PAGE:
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 Post subject: LazyTongue compiler
PostPosted: Sat Nov 05, 2016 4:58 pm 
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Hey all. For some time now, I've been working on and off on a compiler for a toy language and a toy processor. I do not seek help, but present this story for your amusement and entertainment.

PROLOGUE
My efforts to build a compiler began a decade ago in a fit of not-made-in-here syndrome. I had been playing a video game called Garry's Mod, a sandbox physics game that allows for construction of intricate mechanisms, among other things. That game had a plugin called "wiremod" that added digital logic and programming elements - buttons, logic gates, text terminals, physical actuators, CPUs emulated at register/machine code level, and memory-mapped IO devices like keyboards and text terminals.

So I wanted to make an OS for a wiremod CPU, just to prove that I can. There was a problem with that - the CPU was programmable using assembly (or by directly writing machine code into memory), but there was no C compiler, so I couldn't port over any existing code. My assembly skills are also lacking, and I doubt anyone would develop apps for my OS if they had to do use assembly to do it.

That meant I needed a compiler. So I started learning how they function and trying to make one. There were many false starts - the syntax analysis (parsing a token stream into an abstract syntax tree) had been the most difficult to make by hand, and by the time I got to semantic analysis I would be lost in my own spaghetti code. But recently, one of thse attempts had developed into a compiler that could actually produce code, that in turn ran in the toy CPU and caused lights to blink in a sequence. Granted, it is only a snall subset of the language using only the simplest forms of branching and arithmetic, but still, BLINKENLIGHTS!

I am now having a much easier time developing the compiler, now that there is some tangible result. A fun side effect of it's incompleteness is that every bug fixed seems to add language features! Small featured. Like "i++" instead of "i = i+1", or being able to initialize a variable on the same line as declaring it. I am currently working on support for having stack frames and accessing variables from earlier frames, for things like giving the "for-loop" it's own scope.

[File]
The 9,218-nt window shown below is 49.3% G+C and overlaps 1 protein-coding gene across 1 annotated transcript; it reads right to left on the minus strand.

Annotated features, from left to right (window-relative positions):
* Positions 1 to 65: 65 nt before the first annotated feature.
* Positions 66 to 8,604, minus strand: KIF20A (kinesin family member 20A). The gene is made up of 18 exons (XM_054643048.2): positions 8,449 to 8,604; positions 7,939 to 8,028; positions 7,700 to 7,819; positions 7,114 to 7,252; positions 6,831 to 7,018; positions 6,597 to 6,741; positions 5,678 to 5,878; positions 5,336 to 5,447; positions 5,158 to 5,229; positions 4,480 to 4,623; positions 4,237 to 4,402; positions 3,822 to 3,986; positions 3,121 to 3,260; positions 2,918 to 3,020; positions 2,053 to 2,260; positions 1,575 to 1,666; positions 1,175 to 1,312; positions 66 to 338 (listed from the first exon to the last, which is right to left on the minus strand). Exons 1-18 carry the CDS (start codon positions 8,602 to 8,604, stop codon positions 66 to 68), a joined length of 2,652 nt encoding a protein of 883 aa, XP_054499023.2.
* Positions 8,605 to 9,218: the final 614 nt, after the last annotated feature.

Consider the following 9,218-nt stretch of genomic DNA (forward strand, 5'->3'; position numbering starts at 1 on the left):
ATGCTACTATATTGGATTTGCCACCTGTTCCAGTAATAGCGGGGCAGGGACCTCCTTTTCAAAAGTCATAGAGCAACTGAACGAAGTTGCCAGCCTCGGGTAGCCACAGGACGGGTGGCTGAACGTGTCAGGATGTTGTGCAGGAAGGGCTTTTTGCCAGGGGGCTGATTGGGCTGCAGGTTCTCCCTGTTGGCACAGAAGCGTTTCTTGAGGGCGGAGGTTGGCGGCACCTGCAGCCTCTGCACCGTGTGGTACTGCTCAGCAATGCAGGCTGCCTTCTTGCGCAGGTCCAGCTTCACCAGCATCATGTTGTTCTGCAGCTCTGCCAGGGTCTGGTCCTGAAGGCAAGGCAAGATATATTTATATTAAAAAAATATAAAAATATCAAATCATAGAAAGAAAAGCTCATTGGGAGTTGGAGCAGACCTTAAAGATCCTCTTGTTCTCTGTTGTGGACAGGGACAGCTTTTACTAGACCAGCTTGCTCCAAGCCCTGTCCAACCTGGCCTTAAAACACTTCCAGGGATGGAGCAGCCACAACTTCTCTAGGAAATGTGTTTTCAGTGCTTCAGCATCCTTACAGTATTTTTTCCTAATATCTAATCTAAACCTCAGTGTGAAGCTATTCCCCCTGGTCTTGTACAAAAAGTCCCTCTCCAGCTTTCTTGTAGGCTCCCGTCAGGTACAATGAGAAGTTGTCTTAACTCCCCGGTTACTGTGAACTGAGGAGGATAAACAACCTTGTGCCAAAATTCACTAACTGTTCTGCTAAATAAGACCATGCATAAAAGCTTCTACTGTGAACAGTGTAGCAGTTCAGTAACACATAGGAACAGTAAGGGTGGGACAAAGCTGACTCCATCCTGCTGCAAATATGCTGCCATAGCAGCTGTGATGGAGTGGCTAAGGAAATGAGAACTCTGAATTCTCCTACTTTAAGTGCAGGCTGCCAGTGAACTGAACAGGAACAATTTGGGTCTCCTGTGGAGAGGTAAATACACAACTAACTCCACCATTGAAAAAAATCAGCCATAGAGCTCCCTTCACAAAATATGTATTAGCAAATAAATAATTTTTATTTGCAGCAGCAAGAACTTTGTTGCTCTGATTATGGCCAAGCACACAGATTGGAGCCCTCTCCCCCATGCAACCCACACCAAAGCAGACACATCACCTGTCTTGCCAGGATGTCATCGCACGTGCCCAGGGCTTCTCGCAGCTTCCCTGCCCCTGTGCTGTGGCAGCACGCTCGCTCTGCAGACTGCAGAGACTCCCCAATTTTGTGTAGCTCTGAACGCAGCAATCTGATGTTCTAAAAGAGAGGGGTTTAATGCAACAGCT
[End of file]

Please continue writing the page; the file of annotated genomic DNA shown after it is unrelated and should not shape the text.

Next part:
Now, onto how the compiler is built right now:

Compiler structure

The compiler is written in C. I chose C instead of C++ because I hope to one day make it self-compiling, and supporting all of C++ is such a gargantuan task I don't even consider it.

The tokenizer and parser are generated using FLEX (lex) and BISON (yacc). The tokenizer eats text and returns tokens, the parser turns them into an abstract syntax tree. Not much science here, just figuring out how to get them to preserve the locations of all the tokens and nodes. The parser also calls some functions to transform certain parts of the syntax tree into a more convenient form (i.e. turning a recursive node into a list), just so they are easier to read later.

Then there comes the semantic analyzer. I know of no tools to generate one, so I had to make it from scratch. Here's how it works:

The semantic analyzer performs two passes over the program code. In the first pass, it gathers any declarative information and builds a symbol table, recording the types of variables, the scopes in which they are defined, the names and signatures of functions, their associated symbol tables and code segments (I somewhat erronousely refer to chunks of code as code segments. A code segment can be moved anywhere relative to another segment, but must not be deformed or split. This allows a linker to optimize the binary layout later).
The second pass again reads the same AST from the beginning, but in the context of already parsed declarative information, and generates an Intermediate Representation, that resembles very high level assembly.

The decision to make two passes over the tree was so that forward-declaration is not necessary as it is in C. The decision to use an intermediate representation was so that the semantic analyzer does not have to concern itself with code generation, and so that understanding of the source code by the compiler is independent of the target, for which the code is generated.